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7 tips to avoid bloating after eating

News Desk

The Jakarta Post

Jakarta  /  Sun, December 2, 2018  /  05:06 pm
7 tips to avoid bloating after eating

From simply changing a few things about what and how you eat, you can easily work your way to a flatter, less bloated stomach. (Shutterstock/Thunderstock)

According to experts, eating every three or four hours will help reduce your appetite and flatten your belly by reducing bloat.

From simply changing a few things about what and how you eat, you can easily work your way to a flatter, less bloated stomach, according to Reader's Digest:

1. Pace yourself

“You tend to swallow more air when eating fast and that can cause bloating,” said Alissa Rumsey, spokesperson for the United States-based Academy of Nutrition and Dietetics.

Your digestive system has its own pace for how quickly it can process food; from your esophagus sending food to your stomach, your stomach grinding the food up, to how long the stomach acid dissolves the nutrients to send to your blood.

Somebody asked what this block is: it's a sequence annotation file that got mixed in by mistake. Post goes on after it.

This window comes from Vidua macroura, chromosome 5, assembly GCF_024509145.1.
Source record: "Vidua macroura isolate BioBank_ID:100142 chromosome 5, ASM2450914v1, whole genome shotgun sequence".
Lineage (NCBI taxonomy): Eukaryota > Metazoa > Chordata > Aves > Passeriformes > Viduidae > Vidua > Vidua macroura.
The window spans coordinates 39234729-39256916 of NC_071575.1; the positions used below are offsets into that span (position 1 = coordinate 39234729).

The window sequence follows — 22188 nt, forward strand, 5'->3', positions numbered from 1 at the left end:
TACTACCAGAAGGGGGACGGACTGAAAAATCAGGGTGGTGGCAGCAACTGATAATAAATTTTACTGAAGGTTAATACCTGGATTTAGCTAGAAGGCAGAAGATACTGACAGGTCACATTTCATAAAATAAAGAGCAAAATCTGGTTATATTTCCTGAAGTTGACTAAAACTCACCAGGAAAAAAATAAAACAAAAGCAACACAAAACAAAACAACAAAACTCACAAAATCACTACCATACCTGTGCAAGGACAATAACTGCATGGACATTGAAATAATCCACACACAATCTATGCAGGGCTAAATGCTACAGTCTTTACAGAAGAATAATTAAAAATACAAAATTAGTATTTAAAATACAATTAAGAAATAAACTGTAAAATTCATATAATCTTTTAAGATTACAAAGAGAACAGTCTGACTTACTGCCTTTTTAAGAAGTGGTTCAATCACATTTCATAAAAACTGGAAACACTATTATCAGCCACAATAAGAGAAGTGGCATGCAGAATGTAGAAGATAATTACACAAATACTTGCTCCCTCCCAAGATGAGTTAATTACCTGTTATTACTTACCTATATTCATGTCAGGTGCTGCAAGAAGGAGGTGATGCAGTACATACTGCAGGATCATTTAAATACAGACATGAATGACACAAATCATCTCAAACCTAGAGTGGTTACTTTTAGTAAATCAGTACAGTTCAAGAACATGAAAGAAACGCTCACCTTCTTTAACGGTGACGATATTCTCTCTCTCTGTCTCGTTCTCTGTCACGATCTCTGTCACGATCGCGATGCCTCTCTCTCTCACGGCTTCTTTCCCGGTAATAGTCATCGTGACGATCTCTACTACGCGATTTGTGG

According to another spokesperson from the Academy of Nutrition and Dietetics, Jessica Crandall, taking your time can be made easy by putting your utensils down between bites, and/or counting to 20 before swallowing.

It is generally believed that the human brain takes between about 20 to 30 minutes to realize how much food is in your stomach and to signal that you are full. This means that eating food hastily in 15 minutes will make you think you are still hungry.

Read also: Why eating while on the move is a bad idea

2. Drink lots of water

“A lot of people refrain from drinking more water if they’re bloated, but you actually do want to continue drinking more water throughout the day,” said Torey Armul from the Academy of Nutrition and Dietetics.

This will be a common tip to hear for anyone looking to turn to a healthier diet. However, staying hydrated is incredibly important.

Water can help you feel full and it is essential for flushing out high amounts of salt you may ingest, which can reduce water weight and flatten the belly.

“It helps to restore fluid balance,” Armul added.

3. Avoid carbs, have yogurt and bananas for breakfast